Soweto is an urban area in the City of Johannesburg, in Gauteng, South Africa. Its name is an English syllabic abbreviation, short for "South Western Townships".


The history of African townships south west of Johannesburg that would later form Soweto was propelled by the increasing eviction of Africans by city and state authorities. Africans had been drawn to work on the gold mines that sprang up after 1886. From the start they were accommodated in separate areas on the outskirts of Johannesburg, such as Brickfields (Newtown) [] . In 1904 British-controlled city authorities removed African and Indian residents of Brickfields to an "evacuation camp" at Klipspruit municipal sewage farm (not Kliptown, a separate township [] ) outside the Johannesburg municipal boundary, following a reported outbreak of plague [] . Two further townships were laid out to the east and the west of Johannesburg in 1918. Townships to the south west of Johannesburg followed, starting with Pimville (1934; a renamed part of Klipspruit) and Orlando (1935) [] .

Industrialisation during World War II drew thousands of black workers to the Reef Clarifyme|date=March 2008. They were also propelled by the implementation of legislation that rendered many rural Africans landless. Informal settlements developed to meet the growing lack of housing. The [ Sofasonke movement] of [ James Mpanza] in 1944 organised the occupation of vacant land in the area, at what became known as Masakeng (Orlando West). Partly as a result of Mpanza's actions, the city council was forced to set up emergency camps in Orlando (1944), Moroka, and Central Western Jabavu (1946) [] .

Soweto's only hospital came courtesy of World War II. The Royal Imperial Hospital, Baragwanath, was built in what today is Diepkloof in 1941 for convalescing British and Commonwealth soldiers [] . John Albert Baragwanath owned a hostel, "The Wayside Inn," from the late 19th century near the hospital's current location [] . Field Marshall Jan Smuts noted during the opening ceremonies that the facility would be used for the area's black population after the war. In 1947 King George VI visited and presented medals to the troops there [] . From this start grew Baragwanath Hospital (as it became known after 1948), reputedly the world's largest hospital [] . In 1997 another name change followed, with the sprawling facility now known as [|Chris Hani-Baragwanath Hospital] , in honour of the African National Congress leader who was assassinated in 1993 by white extremists [,c.htm] .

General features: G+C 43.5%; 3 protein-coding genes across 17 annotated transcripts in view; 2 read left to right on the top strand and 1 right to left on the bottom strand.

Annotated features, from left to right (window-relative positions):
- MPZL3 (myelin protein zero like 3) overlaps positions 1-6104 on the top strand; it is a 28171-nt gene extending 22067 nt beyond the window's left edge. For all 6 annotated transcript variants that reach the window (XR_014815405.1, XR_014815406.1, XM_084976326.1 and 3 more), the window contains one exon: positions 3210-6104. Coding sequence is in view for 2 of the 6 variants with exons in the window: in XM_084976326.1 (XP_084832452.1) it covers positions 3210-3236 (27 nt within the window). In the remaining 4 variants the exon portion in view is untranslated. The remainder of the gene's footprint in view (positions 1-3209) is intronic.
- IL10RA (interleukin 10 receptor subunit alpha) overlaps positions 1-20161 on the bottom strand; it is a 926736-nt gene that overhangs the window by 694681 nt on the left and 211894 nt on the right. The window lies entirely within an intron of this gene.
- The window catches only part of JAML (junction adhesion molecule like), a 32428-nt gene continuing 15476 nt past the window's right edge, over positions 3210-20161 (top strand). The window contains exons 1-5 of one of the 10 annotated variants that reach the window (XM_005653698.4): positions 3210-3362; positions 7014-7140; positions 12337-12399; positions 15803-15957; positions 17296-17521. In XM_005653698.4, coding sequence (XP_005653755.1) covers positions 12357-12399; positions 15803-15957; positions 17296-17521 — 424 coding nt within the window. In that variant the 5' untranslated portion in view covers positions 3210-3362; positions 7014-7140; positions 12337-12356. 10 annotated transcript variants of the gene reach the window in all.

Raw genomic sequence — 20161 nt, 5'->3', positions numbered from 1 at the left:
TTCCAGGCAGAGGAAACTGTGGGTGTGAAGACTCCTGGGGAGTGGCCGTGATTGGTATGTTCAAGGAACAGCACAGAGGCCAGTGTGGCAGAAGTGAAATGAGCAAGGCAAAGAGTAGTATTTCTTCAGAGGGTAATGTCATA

After the Afrikaner-dominated National Party gained power in 1948 and began to implement apartheid, the pace of forced removals and the creation of townships outside legally-designated white areas increased. The Johannesburg council established new townships to the southwest for black Africans evicted from the city's freehold areas of Martindale, Sophiatown, and Alexandra. Some townships were basic site and service plots (Tladi, Zondi, Dhlamini, Chiawelo, Senaoane, 1954), while at Dube middle class residents built their own houses. The first hostel to accommodate migrant workers evicted from the inner city in 1955 was built at Dube. The following year houses were built in the newly proclaimed townships of Meadowlands and Diepkloof [] .

In 1956 townships were laid out for particular ethnic groups as part of the state's strategy to sift black Africans into groupings that would later form the building blocks of the so-called "independent homelands." Spurred by a donation of R6-million to the state by Sir Ernest Oppenheimer in 1956 for housing in the area, Naledi, Mapetla, Tladi, Moletsane and Phiri were created to house Sotho and Tswana-speakers. Zulu and Xhosa speakers were accommodated in Dhlamini, Senaoane, Zola, Zondi, Jabulani, Emdeni and White City. Chiawelo was established for Tsonga and Venda-speaking residents [] .

In 1963, the name Soweto (SOuth WEstern TOwnship) was officially adopted for the sprawling township that now occupied what had been the farms of Doornkop, Klipriviersoog, Diepkloof, Klipspruit and Vogelstruisfontein.